Listen to this episode of the STEM Read podcast and hear Gillian and I talk to social studies teacher and fellow podcaster Zack Gilbert (http://edgamer.net/) and award-winning author M.T. Anderson (http://mt-anderson.com/) about the power of inquiry.

Follow the link to listen to the episode and view the show notes.

STEM Read Podcast Episode 3: Inquiry with Zack Gilbert and M.T. Anderson

STEM Read Podcast – Episode 2

In case you missed it, episode 2 of the STEM Read Podcast dropped last week.

In this episode, we ask the question “What if?” with Hugo award-winning editor,  co-producer and editor of Uncanny Magazine, and all around cool person, Lynne M. Thomas and amazing author Aaron Starmer. Gillian and I did our best to not go completely crazy fangirl over Aaron. We are both huge fans of his work so it was cool to peek behind the curtain and see what goes on in his writing brain.

This was a fun episode. Not only did we get to talk to two amazing people, we also got to talk about unicorns. It’s always a good day when you can spend your time talking about unicorns. Am I right?

Unicorn
All About Unicorns

Special shout out to my Independent Study teacher, Dodie Merritt. She was that one teacher who allowed me and so many others, to ask what if and follow my curiosity. For me, her program taught me how to learn. She was doing project-based learning before it was cool. I still have the unicorn book that I created back in 4th grade as well as my book from 1st and 5th grade. You could say her program was life-changing. In my 1st grade book, I wrote about another student in the program who was building a telegraph. That telegraph kid is now my husband of over 20 years. Further proof that curiosity leads to amazing things.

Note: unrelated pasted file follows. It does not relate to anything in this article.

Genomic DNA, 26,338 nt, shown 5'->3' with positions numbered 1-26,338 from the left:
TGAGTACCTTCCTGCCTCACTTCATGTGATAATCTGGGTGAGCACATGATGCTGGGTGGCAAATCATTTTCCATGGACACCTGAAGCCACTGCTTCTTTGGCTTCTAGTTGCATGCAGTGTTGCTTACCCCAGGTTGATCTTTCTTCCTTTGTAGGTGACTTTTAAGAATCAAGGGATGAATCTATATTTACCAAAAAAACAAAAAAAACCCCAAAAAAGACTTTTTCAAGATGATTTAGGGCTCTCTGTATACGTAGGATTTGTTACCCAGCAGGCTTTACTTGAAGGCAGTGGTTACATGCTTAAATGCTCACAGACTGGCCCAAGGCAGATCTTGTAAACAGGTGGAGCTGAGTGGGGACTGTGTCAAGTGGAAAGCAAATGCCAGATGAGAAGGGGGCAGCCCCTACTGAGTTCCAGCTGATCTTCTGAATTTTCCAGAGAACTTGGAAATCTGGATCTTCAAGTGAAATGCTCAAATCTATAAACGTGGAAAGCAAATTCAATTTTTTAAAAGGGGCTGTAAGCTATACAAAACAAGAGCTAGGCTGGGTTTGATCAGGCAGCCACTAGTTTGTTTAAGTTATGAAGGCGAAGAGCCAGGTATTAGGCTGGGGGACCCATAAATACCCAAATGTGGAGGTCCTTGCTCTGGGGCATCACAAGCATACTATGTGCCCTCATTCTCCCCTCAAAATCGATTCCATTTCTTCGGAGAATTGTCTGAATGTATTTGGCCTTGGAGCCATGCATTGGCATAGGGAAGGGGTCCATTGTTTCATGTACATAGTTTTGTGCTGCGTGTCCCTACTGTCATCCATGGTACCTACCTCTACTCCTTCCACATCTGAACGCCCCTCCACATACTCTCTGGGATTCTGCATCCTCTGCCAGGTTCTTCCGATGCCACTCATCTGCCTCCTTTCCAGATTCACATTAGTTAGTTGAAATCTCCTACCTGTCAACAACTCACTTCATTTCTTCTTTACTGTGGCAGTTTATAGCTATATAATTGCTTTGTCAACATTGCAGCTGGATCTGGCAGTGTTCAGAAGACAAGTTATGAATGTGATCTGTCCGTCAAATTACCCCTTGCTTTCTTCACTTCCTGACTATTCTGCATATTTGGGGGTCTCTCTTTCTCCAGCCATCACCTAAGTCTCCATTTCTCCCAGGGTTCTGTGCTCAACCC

So, take a few minutes and give this episode a listen.  Hopefully, we’ll spark some ideas for how you can inspire your students to embrace their curiosity and ask “What if?” Who knows where the question will take them.

Follow this link to STEM Read Podcast Episode 2. Don’t forget to explore the show notes for resources and fun stuff.

STEM Read Podcast – Episode 1

Very excited to announce that the NIU STEM Read Podcast is live! Check it out on WNIJ and subscribe!

Listen to the first episode, Science and Storytellingwith special guests biophysicist and science writer Erika Gebel Berg (@erikagebelberg) and award-winning author Mike Mullin (mikemullinauthor.com).

Here is a sneak peak of the behind the scenes fun with me (@kbrynteson) and Gillian King-Carlige (@gkingcargile). We’d love to hear from you in the comments!